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Introduction to Imperialism
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Introduction to Imperialism


An overview of the Age of Imperialism.

An overview of the Age of Imperialism.

Published in Technology , Business
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  • 1. Introduction to Imperialism
  • 2. Definition of Imperialism
    • Process by which one state, with superior military strength and more advanced technology, imposes its control over the land, resources, and population of a less developed region
  • 3. What did this look like?
  • 4. The Rationale
    • Think about the last two units (Revolutions, Industrial Revolution) - how did we get here?
    • Nationalism - large colonies meant power
    • Industrialization - vast access to natural resources and cheap labor
    • Humanitarianism - Europeans thought it was their duty to civilize and uplift African people
    • Social Darwinism - Survival of the fittest people
  • 5. Nationalism (1800-1914)
    • French Revolution and Napoleon spread nationalism throughout Europe
    • Pride in one’s country was based upon industrial production, military strength, and size of empire
  • 6. Industrialization (1750-1900)
    • Increased population in Europe
    • Great technological advances - military, transportation, and communications
    • Continued economic expansion requires more resources and markets
  • 7. Humanitarianism
    • Christian missionaries saw Africa and Asia as fertile ground for converts
    • Cultural superiority - Europeans must “save” the rest of the world
    • Must stop the Arab slave trade in Africa (still in practice in North/East Africa)
  • 8. Scramble for Africa
    • Prior to the Age of Imperialism, Europeans only controlled port towns (except for Portugal who had two larger colonies)
    • British took South Africa, Sierra Leone, and Gambia in the mid-1800s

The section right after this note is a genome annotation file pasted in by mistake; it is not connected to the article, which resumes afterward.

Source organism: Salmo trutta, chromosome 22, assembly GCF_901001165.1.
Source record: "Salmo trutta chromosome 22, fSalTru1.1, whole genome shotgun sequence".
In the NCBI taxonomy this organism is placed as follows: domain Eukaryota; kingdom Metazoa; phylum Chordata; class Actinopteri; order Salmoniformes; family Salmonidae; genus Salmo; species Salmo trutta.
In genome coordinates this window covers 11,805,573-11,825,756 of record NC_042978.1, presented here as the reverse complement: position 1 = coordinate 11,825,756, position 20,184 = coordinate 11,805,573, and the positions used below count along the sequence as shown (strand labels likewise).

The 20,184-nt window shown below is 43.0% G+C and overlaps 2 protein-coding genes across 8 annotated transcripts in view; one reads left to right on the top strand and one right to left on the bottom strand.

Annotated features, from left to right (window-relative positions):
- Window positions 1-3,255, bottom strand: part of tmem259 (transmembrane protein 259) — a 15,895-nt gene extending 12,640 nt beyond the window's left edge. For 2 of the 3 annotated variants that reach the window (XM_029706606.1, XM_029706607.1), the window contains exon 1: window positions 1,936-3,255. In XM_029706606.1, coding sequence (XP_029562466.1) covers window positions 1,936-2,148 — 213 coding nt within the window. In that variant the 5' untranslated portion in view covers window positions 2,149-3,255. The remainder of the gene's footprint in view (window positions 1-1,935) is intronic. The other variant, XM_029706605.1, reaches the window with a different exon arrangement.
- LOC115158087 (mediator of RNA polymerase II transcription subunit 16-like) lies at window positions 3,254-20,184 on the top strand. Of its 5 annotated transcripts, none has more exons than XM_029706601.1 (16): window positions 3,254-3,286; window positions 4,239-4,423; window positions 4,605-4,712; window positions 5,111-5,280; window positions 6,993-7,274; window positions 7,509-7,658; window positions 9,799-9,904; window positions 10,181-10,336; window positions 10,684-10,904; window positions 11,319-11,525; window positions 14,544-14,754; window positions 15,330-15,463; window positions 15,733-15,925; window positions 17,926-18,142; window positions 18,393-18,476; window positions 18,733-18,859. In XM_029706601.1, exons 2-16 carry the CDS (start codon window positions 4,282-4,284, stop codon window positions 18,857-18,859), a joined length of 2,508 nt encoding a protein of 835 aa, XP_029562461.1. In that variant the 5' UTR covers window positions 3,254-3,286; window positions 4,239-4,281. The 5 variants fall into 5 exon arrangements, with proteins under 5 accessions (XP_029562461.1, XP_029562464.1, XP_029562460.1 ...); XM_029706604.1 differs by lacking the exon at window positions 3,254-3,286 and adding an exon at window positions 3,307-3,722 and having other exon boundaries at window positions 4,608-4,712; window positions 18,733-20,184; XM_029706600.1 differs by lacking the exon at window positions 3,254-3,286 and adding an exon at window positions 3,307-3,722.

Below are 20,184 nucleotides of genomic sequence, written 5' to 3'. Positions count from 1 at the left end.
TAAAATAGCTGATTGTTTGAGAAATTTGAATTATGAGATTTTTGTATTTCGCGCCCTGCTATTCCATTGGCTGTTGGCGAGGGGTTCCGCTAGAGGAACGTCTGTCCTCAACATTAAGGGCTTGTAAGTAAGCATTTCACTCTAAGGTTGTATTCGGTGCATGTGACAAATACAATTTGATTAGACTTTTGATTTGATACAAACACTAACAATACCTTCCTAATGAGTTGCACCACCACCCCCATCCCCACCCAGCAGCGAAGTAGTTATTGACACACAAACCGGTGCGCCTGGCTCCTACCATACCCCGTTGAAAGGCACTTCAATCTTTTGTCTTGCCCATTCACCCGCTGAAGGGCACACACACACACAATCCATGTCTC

• 9. Scramble for Africa
    • Between 1875 and 1900 European control of Africa went from 10% to 90%
    • Only two nations, Liberia (home to many freed American slaves) and Ethiopia remained independent
  • 10. The Berlin Conference
    • Tensions began to mount between rival European nations
    • Conference called in 1884 by Bismarck of Germany to defuse disputes and set guidelines for colonization
  • 11. The Berlin Conference
    • Conference in Berlin essentially divided up Africa – no African representatives were in attendance (or were even invited)
    • While dividing up the continent tribal territories and rivalries were not considered. Boundaries were drawn that divided tribes and coupled enemies together, leading to modern problems in Africa.
  • 12. Administrative Styles
    • Colonies (Direct Rule)
      • French, German, Portuguese
      • European rule imposed
      • Highly centralized
      • No attempt to preserve African institutions
    • Protectorates (Indirect Rule)
      • British
      • Governor appointed by British gov’t
      • Local leaders advised by British
      • Supposed to preserve African institutions
  • 13. Administrative Styles
    • Spheres of Influence
      • Local rulers maintain control of internal affairs
      • Europeans control port towns
      • China
    • Company Rule
      • European country grants economic and political control to trading company
      • India (revoked later)
      • Belgium Congo (terrible abuses)
  • 14. Competition for Asia
    • British East India Company had long controlled large parts of India, but other areas were soon being sought after
  • 15. Competition for Asia
    • Subjugation of Asia less violent and more diplomatic than in Africa (other than the French campaign for Indochina)